Monday, February 8, 2010

The Family Tree

This McIntosh apple tree has been in our family for nearly 100 years. It's a tree that holds many special memories. My brothers and I used to climb the tree and pluck the apples that my mom and dad would use to make applesauce. The tree was also a calm place where I would go to often just sit and chill out..... and perhaps most importantly, it served as a refuge from our ornery calf that would often chase us after we taunted the poor thing. (well that was mostly my brothers:) You know who you are :)



My grandfather planted this tree after homesteading in the Dalton Gardens area and amazingly enough the tree continues to produce record size fruit. The home to the left, where the apple tree resides, is that of my grandparents who have long since passed away. The story on how my grandparents met is very cool and grandma loved to tell the story. I loved to listen and would sit with her on her sunny porch sipping tea and eating cookies as she told it. Her thick french accent made it all the more enticing to listen to. The story goes something like this: My grandfather was an MP in WWI and stationed in Mimizan, France. His job included securing various buildings in the village. One of those buildings happened to be a hotel owned by my grandmother's parents. Here, they met and courted for the duration of my grandfather's military term. The two could not go anywhere alone during their courtship as my grandmother's parents made her have a chaperon at all times. Although, according to grandma they were able to ditch them every once in a while. (The need for the chaperon was in part because she was very young -14 years younger than my grandpa.) When my grandfather's military term was over, he left France and headed back to the states. He left with only a promise to return and marry my grandmother. From what I can remember of the story my grandfather then homesteaded a property in Glacier, Montana. He stayed his required number of years according to the Homestead Act and once he had title to the property he sold it. With the proceeds, he was able to make his way back to Mimizan, France and it was there that he asked my grandmother's parents the permission to marry their daughter. They were married soon after.... and get this....the wedding party, which took place at the family owned hotel, went on for an entire week. (Do the French know how to party or what?)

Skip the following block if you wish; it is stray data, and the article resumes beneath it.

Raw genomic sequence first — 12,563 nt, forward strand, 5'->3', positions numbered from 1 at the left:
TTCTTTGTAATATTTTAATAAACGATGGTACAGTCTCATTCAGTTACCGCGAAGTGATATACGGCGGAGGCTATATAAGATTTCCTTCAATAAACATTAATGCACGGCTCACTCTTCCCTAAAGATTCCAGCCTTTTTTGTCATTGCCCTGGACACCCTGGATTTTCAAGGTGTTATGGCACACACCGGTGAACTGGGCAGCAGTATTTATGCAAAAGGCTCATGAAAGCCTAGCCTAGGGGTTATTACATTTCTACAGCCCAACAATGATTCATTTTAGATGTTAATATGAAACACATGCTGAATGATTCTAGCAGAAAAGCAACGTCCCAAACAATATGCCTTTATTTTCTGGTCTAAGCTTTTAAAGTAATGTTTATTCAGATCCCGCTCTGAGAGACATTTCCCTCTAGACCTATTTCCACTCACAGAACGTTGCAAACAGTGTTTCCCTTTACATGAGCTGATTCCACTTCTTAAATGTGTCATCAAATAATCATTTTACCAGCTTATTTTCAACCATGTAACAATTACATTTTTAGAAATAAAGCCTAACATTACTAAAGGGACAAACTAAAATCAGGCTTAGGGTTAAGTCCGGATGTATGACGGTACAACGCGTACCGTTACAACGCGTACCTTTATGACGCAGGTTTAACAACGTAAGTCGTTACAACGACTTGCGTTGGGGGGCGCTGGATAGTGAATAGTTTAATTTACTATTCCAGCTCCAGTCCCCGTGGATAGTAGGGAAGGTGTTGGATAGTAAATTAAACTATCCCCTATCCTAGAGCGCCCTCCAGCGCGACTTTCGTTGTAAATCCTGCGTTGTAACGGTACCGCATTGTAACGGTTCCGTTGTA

The newlywed couple resided in Mimizan for (I don't know the exact timeline) quite some time and later boarded a ship and headed for the U.S. (The boat ride took nearly two weeks.) My grandfather and grandmother eventually homesteaded in the rural outskirts of Coeur d'Alene, Idaho what is now called Dalton Gardens. It was many years later that my grandparents had enough money saved to bring my grandmother's parents to the U.S. as well. My grandpa spent his free time adding on to his home so they would have enough space for their growing family. Later, upon arriving here, my grandma's parents lived with them up until they passed away some years later.

I was lucky to be able to grow up in an area surrounded by family and equally lucky to have the wonderful stories to share with my children. By the way...my childhood home is the one on the right and this is where the family garden is. This same property was all vegetable garden at one point as my grandpa was also an avid gardener. Hmmmm...not a bad idea :)

That must be where I get it :)

8 comments:

  1. Wow, what an amazing story! So romantic :D

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  2. A wonderful story, and a beautiful, very special, apple tree too! I'm impressed it still produces fruit!

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  3. Nice story, thanks for sharing. Life seemed much more interesting way back then. Now the norm is public school, secondary eduction and then off to the office, What a drag!

    Love that apple tree by the way :-) Every made hard cider from the fruit?

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  4. Thanks Kyna...they were an amazing couple.

    Curbstone..thank you....we are also amazed that the old tree is still going.

    Thanks Dan...I know what you mean...growing up is really not all that fun....ah the good old days of climbing trees and chasing the cows...you never know what you have until you lose it huh?

    We have not tried making any cider yet but that is a great idea....When we get ready to try it we will visit your beer blog and take some notes. What type of apples did you use?

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  5. Sunny, What an awesome story! Thanks for sharing! You truly have a very rich heritage!

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  6. The cider I used was made from Empire but Mac's would be equally as nice. Most brew places rent presses that you can use for juicing them.

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  7. What a cool story. It's rate to live in a place with that much history.

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  8. Thanks Meg...my mother's side of the family also has a neat story that I will post about sometime soon.

    Dan....We will definitely look into that...thanks!

    Thanks Rob....I think everyone should try to pass along family history to each generation. For me, writing about it helps me to remember it. (it's an old age thing) lol

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